What Can I Use My 529 Funds For?
529 accounts such as the U.Fund College Investing Plan allow you to save for college expenses (and K-12 tuition) while taking advantage of benefits not available in other savings plans. 529 accounts are easy to open, have no minimum balance requirement, and allow you to decide how to invest your funds. And you can withdraw your 529 funds tax free when using them to pay for qualified educational expenses.
What are qualified education expenses?
Broadly speaking, these are expenses related to enrollment or attendance at an eligible college or university. These may include:
- Tuition and fees
- Room and board (if the student is attending at least half time)
- Technology (computer and internet service) if it is necessary for the student's education
One popular misconception is that you can withdraw 529 funds tax free to pay for transportation. This is not a qualified expense. Whether plane tickets, a subway pass, or a new car, transportation expenses are NOT considered qualified educational expenses.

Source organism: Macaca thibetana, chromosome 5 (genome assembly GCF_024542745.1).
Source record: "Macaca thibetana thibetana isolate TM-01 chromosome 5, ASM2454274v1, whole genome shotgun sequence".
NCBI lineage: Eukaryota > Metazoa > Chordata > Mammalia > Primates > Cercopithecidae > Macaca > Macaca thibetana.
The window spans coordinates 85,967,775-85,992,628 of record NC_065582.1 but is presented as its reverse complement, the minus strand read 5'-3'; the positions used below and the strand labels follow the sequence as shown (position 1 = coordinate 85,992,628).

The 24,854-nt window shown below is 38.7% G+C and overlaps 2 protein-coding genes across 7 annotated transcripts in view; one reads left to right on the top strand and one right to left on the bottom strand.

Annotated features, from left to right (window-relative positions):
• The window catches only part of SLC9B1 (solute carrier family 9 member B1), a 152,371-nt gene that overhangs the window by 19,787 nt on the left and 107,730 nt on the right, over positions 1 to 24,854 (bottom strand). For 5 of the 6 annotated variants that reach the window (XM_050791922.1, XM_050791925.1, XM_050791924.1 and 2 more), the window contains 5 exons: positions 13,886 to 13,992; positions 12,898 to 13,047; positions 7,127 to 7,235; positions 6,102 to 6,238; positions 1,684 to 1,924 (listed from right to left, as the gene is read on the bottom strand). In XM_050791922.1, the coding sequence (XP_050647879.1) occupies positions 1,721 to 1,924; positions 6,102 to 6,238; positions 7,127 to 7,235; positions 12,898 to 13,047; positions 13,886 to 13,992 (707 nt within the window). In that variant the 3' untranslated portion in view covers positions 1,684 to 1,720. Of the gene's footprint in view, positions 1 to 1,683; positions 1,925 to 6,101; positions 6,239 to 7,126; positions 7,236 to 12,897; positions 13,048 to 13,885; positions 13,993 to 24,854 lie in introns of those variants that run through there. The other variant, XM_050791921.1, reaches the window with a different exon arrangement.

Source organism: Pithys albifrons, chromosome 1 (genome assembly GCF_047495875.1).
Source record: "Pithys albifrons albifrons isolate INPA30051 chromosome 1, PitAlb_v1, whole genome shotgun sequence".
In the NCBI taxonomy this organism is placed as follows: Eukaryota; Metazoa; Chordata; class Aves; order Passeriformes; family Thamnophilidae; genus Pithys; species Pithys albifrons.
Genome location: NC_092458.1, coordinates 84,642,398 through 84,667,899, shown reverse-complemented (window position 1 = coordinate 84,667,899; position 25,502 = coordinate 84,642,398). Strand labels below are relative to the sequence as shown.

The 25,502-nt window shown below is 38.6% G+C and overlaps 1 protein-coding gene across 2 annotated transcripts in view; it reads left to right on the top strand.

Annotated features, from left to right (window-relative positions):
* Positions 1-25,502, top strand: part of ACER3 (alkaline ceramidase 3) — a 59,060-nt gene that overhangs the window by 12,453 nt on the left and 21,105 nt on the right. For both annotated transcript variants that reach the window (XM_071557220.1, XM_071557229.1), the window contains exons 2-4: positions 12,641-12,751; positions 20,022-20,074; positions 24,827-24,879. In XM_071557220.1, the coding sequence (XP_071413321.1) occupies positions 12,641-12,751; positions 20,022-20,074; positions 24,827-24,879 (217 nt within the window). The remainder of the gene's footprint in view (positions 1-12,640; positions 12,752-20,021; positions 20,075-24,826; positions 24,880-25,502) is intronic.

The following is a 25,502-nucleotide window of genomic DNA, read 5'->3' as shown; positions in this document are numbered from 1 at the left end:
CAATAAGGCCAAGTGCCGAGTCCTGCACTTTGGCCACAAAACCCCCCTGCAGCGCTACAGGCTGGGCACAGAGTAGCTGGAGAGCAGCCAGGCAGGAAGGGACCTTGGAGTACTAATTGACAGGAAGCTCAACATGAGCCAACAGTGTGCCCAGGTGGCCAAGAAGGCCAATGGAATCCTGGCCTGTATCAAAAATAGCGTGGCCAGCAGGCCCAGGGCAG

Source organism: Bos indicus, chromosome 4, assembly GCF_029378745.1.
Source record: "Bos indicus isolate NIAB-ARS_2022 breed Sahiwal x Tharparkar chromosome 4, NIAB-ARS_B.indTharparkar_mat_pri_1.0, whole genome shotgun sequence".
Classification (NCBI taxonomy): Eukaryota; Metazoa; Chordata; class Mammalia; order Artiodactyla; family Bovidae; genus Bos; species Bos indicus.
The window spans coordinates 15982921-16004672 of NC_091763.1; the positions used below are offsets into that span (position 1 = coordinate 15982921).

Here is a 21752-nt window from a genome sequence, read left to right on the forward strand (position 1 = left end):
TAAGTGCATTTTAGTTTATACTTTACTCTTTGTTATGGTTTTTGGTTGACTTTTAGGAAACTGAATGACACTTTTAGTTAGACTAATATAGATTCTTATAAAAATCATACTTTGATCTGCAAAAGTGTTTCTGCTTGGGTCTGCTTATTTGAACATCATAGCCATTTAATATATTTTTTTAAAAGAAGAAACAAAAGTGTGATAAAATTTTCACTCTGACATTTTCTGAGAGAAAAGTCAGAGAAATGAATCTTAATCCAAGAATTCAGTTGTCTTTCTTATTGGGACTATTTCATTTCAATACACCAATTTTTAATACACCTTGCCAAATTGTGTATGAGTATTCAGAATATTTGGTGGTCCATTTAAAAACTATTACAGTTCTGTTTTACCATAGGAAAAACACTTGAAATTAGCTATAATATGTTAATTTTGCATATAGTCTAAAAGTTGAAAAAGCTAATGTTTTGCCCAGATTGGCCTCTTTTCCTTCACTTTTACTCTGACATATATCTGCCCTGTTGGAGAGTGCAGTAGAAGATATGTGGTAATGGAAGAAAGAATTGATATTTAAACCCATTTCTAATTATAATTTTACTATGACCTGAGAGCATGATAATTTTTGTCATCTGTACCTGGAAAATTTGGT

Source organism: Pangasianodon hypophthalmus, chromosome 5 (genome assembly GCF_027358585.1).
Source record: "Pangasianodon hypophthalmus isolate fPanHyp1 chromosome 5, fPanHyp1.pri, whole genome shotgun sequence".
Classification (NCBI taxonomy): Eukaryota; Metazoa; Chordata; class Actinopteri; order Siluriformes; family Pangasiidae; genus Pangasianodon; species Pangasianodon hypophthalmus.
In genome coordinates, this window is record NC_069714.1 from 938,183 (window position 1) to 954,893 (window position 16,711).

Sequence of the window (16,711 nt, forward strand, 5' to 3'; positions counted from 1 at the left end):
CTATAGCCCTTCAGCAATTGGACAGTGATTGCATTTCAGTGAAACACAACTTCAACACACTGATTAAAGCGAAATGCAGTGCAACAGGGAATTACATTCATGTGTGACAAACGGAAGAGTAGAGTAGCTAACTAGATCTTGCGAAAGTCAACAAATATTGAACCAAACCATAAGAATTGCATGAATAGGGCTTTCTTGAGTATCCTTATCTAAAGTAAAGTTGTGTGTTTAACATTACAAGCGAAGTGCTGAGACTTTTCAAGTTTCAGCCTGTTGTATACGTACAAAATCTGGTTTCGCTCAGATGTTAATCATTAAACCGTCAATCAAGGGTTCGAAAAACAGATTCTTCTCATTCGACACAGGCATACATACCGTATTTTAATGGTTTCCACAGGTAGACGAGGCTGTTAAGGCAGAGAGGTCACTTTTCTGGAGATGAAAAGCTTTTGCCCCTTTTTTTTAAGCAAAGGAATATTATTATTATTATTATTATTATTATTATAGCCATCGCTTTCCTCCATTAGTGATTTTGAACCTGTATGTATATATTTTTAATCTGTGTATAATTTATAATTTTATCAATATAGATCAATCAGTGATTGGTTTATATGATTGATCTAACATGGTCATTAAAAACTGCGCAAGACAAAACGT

Qualified education expenses also include up to $10,000 in annual expenses for tuition in connection with enrollment or attendance at an elementary or secondary (K-12) public, private, or religious school.
In addition, thanks to the SECURE Act, 529 funds can be used tax free to pay back student loans (up to $10,000 in total) and for textbooks, fees, and equipment related to apprenticeship programs.
Using 529 plan funds
For higher education, 529 plan funds may be used for qualified expenses at any college or university that is eligible to participate in a student aid program administered by the U.S. Department of Education. This includes pretty much every accredited school in the country, and several institutions abroad. To find out if a college or university accepts federal financial aid funds, check to make sure the school has a federal school code in the database here.
If you have a U.Fund, you can learn more about spending your 529 funds on Fidelity's webpage here. And don't yet have a U.Fund but interested in starting one? Begin here.